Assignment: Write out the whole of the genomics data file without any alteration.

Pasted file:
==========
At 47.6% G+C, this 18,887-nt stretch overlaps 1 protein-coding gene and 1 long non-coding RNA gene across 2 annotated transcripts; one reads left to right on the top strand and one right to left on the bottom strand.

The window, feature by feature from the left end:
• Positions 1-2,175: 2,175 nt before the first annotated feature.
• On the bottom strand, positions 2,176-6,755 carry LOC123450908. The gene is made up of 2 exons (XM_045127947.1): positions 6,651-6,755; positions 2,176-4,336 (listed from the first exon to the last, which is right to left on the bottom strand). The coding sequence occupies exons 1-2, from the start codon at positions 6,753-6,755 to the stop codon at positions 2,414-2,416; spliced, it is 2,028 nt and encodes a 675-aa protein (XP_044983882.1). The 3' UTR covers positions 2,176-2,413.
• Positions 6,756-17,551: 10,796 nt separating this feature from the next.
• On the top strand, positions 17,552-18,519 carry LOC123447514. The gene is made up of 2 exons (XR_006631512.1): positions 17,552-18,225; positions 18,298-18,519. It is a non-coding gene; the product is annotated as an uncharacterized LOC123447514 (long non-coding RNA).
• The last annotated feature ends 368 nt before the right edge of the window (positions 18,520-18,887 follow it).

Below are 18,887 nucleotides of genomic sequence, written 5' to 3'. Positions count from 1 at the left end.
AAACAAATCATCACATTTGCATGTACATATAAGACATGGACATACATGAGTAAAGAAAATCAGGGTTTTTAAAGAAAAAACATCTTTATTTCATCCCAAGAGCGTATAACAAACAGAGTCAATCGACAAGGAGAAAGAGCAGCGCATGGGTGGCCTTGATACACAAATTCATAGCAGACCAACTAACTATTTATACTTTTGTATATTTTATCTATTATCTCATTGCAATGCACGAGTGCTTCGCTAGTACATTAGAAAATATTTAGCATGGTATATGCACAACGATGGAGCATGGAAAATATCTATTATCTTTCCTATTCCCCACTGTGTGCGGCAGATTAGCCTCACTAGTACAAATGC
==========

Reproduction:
At 47.6% G+C, this 18,887-nt stretch overlaps 1 protein-coding gene and 1 long non-coding RNA gene across 2 annotated transcripts; one reads left to right on the top strand and one right to left on the bottom strand.

The window, feature by feature from the left end:
• Positions 1-2,175: 2,175 nt before the first annotated feature.
• On the bottom strand, positions 2,176-6,755 carry LOC123450908. The gene is made up of 2 exons (XM_045127947.1): positions 6,651-6,755; positions 2,176-4,336 (listed from the first exon to the last, which is right to left on the bottom strand). The coding sequence occupies exons 1-2, from the start codon at positions 6,753-6,755 to the stop codon at positions 2,414-2,416; spliced, it is 2,028 nt and encodes a 675-aa protein (XP_044983882.1). The 3' UTR covers positions 2,176-2,413.
• Positions 6,756-17,551: 10,796 nt separating this feature from the next.
• On the top strand, positions 17,552-18,519 carry LOC123447514. The gene is made up of 2 exons (XR_006631512.1): positions 17,552-18,225; positions 18,298-18,519. It is a non-coding gene; the product is annotated as an uncharacterized LOC123447514 (long non-coding RNA).
• The last annotated feature ends 368 nt before the right edge of the window (positions 18,520-18,887 follow it).

Below are 18,887 nucleotides of genomic sequence, written 5' to 3'. Positions count from 1 at the left end.
AAACAAATCATCACATTTGCATGTACATATAAGACATGGACATACATGAGTAAAGAAAATCAGGGTTTTTAAAGAAAAAACATCTTTATTTCATCCCAAGAGCGTATAACAAACAGAGTCAATCGACAAGGAGAAAGAGCAGCGCATGGGTGGCCTTGATACACAAATTCATAGCAGACCAACTAACTATTTATACTTTTGTATATTTTATCTATTATCTCATTGCAATGCACGAGTGCTTCGCTAGTACATTAGAAAATATTTAGCATGGTATATGCACAACGATGGAGCATGGAAAATATCTATTATCTTTCCTATTCCCCACTGTGTGCGGCAGATTAGCCTCACTAGTACAAATGC